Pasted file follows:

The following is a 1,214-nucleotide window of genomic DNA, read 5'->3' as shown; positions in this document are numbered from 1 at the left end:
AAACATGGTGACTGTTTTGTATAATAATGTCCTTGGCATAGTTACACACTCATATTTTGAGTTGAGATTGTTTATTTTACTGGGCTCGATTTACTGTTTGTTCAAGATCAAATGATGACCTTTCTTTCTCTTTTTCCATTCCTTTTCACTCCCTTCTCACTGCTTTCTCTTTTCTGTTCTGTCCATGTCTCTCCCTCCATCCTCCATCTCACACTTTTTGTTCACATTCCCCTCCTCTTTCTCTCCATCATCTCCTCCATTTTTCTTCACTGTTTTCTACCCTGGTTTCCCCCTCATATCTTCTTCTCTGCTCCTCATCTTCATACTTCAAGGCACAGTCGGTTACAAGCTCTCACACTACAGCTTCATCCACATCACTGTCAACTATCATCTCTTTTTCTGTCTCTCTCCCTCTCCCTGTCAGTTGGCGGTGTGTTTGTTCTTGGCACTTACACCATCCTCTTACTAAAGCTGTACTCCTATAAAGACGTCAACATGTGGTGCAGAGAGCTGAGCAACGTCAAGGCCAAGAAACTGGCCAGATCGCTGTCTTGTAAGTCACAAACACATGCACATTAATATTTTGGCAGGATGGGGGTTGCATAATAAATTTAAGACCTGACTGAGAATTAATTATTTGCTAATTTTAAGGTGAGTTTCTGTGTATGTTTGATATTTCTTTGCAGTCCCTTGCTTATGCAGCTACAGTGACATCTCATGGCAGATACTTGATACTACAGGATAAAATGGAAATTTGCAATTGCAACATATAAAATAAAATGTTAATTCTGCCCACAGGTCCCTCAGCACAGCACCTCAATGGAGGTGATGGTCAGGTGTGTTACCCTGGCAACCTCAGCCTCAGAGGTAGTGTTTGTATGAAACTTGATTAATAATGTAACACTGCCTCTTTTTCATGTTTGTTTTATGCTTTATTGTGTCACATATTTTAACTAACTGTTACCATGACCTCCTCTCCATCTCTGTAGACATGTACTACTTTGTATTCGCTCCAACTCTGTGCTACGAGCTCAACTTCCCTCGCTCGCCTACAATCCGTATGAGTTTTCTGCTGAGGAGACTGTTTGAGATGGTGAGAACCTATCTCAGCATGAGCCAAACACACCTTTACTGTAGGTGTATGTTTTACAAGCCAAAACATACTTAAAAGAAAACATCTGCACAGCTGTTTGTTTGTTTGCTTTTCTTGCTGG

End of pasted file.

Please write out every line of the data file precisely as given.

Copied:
The following is a 1,214-nucleotide window of genomic DNA, read 5'->3' as shown; positions in this document are numbered from 1 at the left end:
AAACATGGTGACTGTTTTGTATAATAATGTCCTTGGCATAGTTACACACTCATATTTTGAGTTGAGATTGTTTATTTTACTGGGCTCGATTTACTGTTTGTTCAAGATCAAATGATGACCTTTCTTTCTCTTTTTCCATTCCTTTTCACTCCCTTCTCACTGCTTTCTCTTTTCTGTTCTGTCCATGTCTCTCCCTCCATCCTCCATCTCACACTTTTTGTTCACATTCCCCTCCTCTTTCTCTCCATCATCTCCTCCATTTTTCTTCACTGTTTTCTACCCTGGTTTCCCCCTCATATCTTCTTCTCTGCTCCTCATCTTCATACTTCAAGGCACAGTCGGTTACAAGCTCTCACACTACAGCTTCATCCACATCACTGTCAACTATCATCTCTTTTTCTGTCTCTCTCCCTCTCCCTGTCAGTTGGCGGTGTGTTTGTTCTTGGCACTTACACCATCCTCTTACTAAAGCTGTACTCCTATAAAGACGTCAACATGTGGTGCAGAGAGCTGAGCAACGTCAAGGCCAAGAAACTGGCCAGATCGCTGTCTTGTAAGTCACAAACACATGCACATTAATATTTTGGCAGGATGGGGGTTGCATAATAAATTTAAGACCTGACTGAGAATTAATTATTTGCTAATTTTAAGGTGAGTTTCTGTGTATGTTTGATATTTCTTTGCAGTCCCTTGCTTATGCAGCTACAGTGACATCTCATGGCAGATACTTGATACTACAGGATAAAATGGAAATTTGCAATTGCAACATATAAAATAAAATGTTAATTCTGCCCACAGGTCCCTCAGCACAGCACCTCAATGGAGGTGATGGTCAGGTGTGTTACCCTGGCAACCTCAGCCTCAGAGGTAGTGTTTGTATGAAACTTGATTAATAATGTAACACTGCCTCTTTTTCATGTTTGTTTTATGCTTTATTGTGTCACATATTTTAACTAACTGTTACCATGACCTCCTCTCCATCTCTGTAGACATGTACTACTTTGTATTCGCTCCAACTCTGTGCTACGAGCTCAACTTCCCTCGCTCGCCTACAATCCGTATGAGTTTTCTGCTGAGGAGACTGTTTGAGATGGTGAGAACCTATCTCAGCATGAGCCAAACACACCTTTACTGTAGGTGTATGTTTTACAAGCCAAAACATACTTAAAAGAAAACATCTGCACAGCTGTTTGTTTGTTTGCTTTTCTTGCTGG